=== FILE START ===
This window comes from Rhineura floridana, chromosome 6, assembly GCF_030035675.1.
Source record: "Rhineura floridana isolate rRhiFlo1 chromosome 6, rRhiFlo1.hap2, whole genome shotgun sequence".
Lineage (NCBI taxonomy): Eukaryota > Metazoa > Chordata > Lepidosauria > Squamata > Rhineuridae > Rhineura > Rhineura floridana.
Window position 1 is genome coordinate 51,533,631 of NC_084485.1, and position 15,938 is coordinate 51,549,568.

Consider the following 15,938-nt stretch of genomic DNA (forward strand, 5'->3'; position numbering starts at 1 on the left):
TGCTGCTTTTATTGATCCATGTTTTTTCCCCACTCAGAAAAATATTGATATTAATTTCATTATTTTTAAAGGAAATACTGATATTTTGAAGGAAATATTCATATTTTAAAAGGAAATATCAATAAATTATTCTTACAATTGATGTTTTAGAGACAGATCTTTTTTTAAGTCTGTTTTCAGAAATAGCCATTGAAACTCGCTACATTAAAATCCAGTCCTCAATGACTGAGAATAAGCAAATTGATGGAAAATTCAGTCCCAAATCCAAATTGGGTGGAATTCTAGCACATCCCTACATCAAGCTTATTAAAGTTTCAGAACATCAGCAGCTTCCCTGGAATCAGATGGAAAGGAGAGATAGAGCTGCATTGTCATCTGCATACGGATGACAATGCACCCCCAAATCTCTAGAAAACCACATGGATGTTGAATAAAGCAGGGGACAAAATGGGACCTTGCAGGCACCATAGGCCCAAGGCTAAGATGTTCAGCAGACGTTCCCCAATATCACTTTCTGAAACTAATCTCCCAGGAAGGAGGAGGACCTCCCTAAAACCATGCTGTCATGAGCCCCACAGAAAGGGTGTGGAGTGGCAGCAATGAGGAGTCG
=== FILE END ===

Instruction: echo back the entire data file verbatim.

This window comes from Rhineura floridana, chromosome 6, assembly GCF_030035675.1.
Source record: "Rhineura floridana isolate rRhiFlo1 chromosome 6, rRhiFlo1.hap2, whole genome shotgun sequence".
Lineage (NCBI taxonomy): Eukaryota > Metazoa > Chordata > Lepidosauria > Squamata > Rhineuridae > Rhineura > Rhineura floridana.
Window position 1 is genome coordinate 51,533,631 of NC_084485.1, and position 15,938 is coordinate 51,549,568.

Consider the following 15,938-nt stretch of genomic DNA (forward strand, 5'->3'; position numbering starts at 1 on the left):
TGCTGCTTTTATTGATCCATGTTTTTTCCCCACTCAGAAAAATATTGATATTAATTTCATTATTTTTAAAGGAAATACTGATATTTTGAAGGAAATATTCATATTTTAAAAGGAAATATCAATAAATTATTCTTACAATTGATGTTTTAGAGACAGATCTTTTTTTAAGTCTGTTTTCAGAAATAGCCATTGAAACTCGCTACATTAAAATCCAGTCCTCAATGACTGAGAATAAGCAAATTGATGGAAAATTCAGTCCCAAATCCAAATTGGGTGGAATTCTAGCACATCCCTACATCAAGCTTATTAAAGTTTCAGAACATCAGCAGCTTCCCTGGAATCAGATGGAAAGGAGAGATAGAGCTGCATTGTCATCTGCATACGGATGACAATGCACCCCCAAATCTCTAGAAAACCACATGGATGTTGAATAAAGCAGGGGACAAAATGGGACCTTGCAGGCACCATAGGCCCAAGGCTAAGATGTTCAGCAGACGTTCCCCAATATCACTTTCTGAAACTAATCTCCCAGGAAGGAGGAGGACCTCCCTAAAACCATGCTGTCATGAGCCCCACAGAAAGGGTGTGGAGTGGCAGCAATGAGGAGTCG